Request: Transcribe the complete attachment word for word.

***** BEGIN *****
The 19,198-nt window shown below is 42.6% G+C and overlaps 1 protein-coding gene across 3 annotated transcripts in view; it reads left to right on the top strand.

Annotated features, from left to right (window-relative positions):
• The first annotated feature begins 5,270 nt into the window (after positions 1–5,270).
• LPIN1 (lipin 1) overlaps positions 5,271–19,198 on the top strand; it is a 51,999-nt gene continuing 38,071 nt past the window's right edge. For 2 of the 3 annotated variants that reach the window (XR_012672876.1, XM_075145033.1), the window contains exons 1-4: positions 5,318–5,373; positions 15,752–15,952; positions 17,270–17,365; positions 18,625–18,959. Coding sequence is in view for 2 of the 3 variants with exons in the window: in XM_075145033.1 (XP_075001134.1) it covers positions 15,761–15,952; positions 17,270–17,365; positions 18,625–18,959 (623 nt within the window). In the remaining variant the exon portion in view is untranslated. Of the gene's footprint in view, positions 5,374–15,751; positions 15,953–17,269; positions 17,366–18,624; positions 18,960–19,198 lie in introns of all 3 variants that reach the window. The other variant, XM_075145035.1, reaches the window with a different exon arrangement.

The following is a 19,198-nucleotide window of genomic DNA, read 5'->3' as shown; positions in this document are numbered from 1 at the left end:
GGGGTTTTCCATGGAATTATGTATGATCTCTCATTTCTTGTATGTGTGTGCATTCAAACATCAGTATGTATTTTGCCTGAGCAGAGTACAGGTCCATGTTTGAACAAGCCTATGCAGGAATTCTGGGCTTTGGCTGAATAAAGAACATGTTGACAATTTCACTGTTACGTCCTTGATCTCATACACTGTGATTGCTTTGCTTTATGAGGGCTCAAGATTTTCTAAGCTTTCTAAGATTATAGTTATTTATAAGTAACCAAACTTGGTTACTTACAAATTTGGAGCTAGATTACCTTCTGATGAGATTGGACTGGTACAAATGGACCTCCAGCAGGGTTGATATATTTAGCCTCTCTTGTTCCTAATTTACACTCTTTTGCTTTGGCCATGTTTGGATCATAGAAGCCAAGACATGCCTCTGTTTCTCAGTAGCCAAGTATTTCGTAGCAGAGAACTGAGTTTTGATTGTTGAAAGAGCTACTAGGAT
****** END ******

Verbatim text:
The 19,198-nt window shown below is 42.6% G+C and overlaps 1 protein-coding gene across 3 annotated transcripts in view; it reads left to right on the top strand.

Annotated features, from left to right (window-relative positions):
• The first annotated feature begins 5,270 nt into the window (after positions 1–5,270).
• LPIN1 (lipin 1) overlaps positions 5,271–19,198 on the top strand; it is a 51,999-nt gene continuing 38,071 nt past the window's right edge. For 2 of the 3 annotated variants that reach the window (XR_012672876.1, XM_075145033.1), the window contains exons 1-4: positions 5,318–5,373; positions 15,752–15,952; positions 17,270–17,365; positions 18,625–18,959. Coding sequence is in view for 2 of the 3 variants with exons in the window: in XM_075145033.1 (XP_075001134.1) it covers positions 15,761–15,952; positions 17,270–17,365; positions 18,625–18,959 (623 nt within the window). In the remaining variant the exon portion in view is untranslated. Of the gene's footprint in view, positions 5,374–15,751; positions 15,953–17,269; positions 17,366–18,624; positions 18,960–19,198 lie in introns of all 3 variants that reach the window. The other variant, XM_075145035.1, reaches the window with a different exon arrangement.

The following is a 19,198-nucleotide window of genomic DNA, read 5'->3' as shown; positions in this document are numbered from 1 at the left end:
GGGGTTTTCCATGGAATTATGTATGATCTCTCATTTCTTGTATGTGTGTGCATTCAAACATCAGTATGTATTTTGCCTGAGCAGAGTACAGGTCCATGTTTGAACAAGCCTATGCAGGAATTCTGGGCTTTGGCTGAATAAAGAACATGTTGACAATTTCACTGTTACGTCCTTGATCTCATACACTGTGATTGCTTTGCTTTATGAGGGCTCAAGATTTTCTAAGCTTTCTAAGATTATAGTTATTTATAAGTAACCAAACTTGGTTACTTACAAATTTGGAGCTAGATTACCTTCTGATGAGATTGGACTGGTACAAATGGACCTCCAGCAGGGTTGATATATTTAGCCTCTCTTGTTCCTAATTTACACTCTTTTGCTTTGGCCATGTTTGGATCATAGAAGCCAAGACATGCCTCTGTTTCTCAGTAGCCAAGTATTTCGTAGCAGAGAACTGAGTTTTGATTGTTGAAAGAGCTACTAGGAT